C-stores can combat fraud by providing data encryption on their servers, educating consumers on safe digital practices (establishing strong passwords, etc.), and making claim resolution simple. Brand’s like Starbucks are also looking to new technology like NFTs which make fraud extremely difficult.
Building a custom platform for your customer loyalty program can be extremely expensive after factoring in the costs of website updates, marketing campaigns, mobile apps, and customer support. For small c-store operators, this can make the entry barriers seem unattainable.
Fortunately, there are several off-the-shelf software solutions to build a successful customer loyalty program. Many of these programs are designed to work with your existing technology platforms and are customizable to fit your needs.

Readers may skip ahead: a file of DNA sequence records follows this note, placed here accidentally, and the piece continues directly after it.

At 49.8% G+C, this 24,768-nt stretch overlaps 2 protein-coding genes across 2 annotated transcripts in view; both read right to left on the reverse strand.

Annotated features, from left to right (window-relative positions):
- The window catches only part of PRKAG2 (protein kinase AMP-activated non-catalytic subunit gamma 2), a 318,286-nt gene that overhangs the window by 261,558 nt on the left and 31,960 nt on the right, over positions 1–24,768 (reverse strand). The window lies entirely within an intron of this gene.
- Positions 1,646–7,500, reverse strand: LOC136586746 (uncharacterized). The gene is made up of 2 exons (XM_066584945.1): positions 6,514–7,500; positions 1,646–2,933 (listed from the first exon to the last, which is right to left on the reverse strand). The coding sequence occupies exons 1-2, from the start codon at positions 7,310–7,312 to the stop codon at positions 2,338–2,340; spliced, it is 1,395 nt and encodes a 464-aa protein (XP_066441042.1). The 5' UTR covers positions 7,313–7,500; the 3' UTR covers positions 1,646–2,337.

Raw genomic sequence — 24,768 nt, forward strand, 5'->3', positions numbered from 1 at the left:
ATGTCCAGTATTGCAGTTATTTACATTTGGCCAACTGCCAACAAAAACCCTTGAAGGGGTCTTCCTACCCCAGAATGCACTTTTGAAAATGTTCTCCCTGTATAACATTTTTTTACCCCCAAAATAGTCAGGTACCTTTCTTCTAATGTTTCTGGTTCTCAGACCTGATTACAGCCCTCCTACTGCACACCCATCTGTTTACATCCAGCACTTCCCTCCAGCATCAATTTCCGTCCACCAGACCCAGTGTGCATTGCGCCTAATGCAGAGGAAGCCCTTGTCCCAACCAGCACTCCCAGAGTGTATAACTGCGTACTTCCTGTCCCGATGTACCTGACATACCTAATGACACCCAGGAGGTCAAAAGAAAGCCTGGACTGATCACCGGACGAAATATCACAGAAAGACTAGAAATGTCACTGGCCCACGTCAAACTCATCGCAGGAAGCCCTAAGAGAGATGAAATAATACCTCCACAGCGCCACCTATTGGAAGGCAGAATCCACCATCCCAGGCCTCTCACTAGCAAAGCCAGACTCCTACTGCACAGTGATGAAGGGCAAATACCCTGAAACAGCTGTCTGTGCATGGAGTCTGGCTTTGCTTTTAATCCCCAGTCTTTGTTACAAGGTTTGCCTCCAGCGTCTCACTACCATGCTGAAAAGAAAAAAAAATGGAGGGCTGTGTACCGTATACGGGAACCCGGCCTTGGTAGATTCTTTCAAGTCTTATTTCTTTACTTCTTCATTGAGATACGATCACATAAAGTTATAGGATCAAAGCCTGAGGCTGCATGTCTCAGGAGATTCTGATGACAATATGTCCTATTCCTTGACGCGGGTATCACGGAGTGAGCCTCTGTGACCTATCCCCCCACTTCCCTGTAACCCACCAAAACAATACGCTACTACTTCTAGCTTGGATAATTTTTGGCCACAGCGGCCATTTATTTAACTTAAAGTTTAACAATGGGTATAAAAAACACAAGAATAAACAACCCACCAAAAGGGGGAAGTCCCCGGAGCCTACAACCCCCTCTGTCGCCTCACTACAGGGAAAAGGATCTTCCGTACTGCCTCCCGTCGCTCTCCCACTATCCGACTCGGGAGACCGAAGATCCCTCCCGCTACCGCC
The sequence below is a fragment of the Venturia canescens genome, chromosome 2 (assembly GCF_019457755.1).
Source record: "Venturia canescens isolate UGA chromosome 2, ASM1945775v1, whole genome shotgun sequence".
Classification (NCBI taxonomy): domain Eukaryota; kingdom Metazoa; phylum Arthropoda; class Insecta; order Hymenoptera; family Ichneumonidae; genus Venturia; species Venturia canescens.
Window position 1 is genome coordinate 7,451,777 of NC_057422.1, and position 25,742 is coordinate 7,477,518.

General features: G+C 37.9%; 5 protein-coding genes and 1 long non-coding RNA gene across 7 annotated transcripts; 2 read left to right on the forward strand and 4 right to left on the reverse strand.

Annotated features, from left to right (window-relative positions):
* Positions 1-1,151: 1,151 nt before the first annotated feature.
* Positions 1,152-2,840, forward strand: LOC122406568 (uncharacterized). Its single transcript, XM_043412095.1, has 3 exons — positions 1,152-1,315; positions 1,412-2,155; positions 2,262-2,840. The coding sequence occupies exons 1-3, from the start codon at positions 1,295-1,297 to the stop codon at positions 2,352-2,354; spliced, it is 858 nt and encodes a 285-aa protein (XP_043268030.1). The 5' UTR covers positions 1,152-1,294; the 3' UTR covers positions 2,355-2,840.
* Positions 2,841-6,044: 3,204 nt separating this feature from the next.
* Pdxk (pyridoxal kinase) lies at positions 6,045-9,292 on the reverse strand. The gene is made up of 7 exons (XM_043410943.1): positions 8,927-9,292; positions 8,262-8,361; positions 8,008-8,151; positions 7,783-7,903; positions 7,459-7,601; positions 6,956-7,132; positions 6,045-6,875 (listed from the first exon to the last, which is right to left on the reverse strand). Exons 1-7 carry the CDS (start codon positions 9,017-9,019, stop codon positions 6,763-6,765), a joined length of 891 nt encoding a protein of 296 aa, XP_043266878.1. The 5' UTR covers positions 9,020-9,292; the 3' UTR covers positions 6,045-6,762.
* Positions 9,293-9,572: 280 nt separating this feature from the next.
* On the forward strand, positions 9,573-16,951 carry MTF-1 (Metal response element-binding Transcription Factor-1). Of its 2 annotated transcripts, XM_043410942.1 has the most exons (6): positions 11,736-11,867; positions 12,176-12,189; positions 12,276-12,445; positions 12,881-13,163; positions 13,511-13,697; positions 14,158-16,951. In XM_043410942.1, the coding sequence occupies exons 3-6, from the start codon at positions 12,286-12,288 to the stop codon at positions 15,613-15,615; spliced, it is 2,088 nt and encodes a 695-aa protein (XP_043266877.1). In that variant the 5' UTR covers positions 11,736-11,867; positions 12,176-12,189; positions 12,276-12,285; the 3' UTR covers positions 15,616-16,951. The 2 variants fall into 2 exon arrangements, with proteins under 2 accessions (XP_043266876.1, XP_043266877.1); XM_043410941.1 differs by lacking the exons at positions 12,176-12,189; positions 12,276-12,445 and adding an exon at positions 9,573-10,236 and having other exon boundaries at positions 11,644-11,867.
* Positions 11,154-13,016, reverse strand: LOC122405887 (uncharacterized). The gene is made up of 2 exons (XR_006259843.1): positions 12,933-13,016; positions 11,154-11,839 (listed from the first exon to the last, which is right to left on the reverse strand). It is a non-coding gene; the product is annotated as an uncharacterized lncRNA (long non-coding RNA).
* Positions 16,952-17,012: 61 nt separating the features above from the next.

We’ll be discussing customer loyalty software in a future article, so stay tuned for more information.
It’s important for businesses to understand that not every approach to customer loyalty programs will work for every demographic. Retailers in high-income areas will require a unique approach compared to other areas that have lower incomes. Other factors could include cultural variations or competition with other loyalty programs in your area.
For the best results, be sure to listen to what your customers need and want in a customer loyalty program. At the end of the day, they are the experts who can help guide you.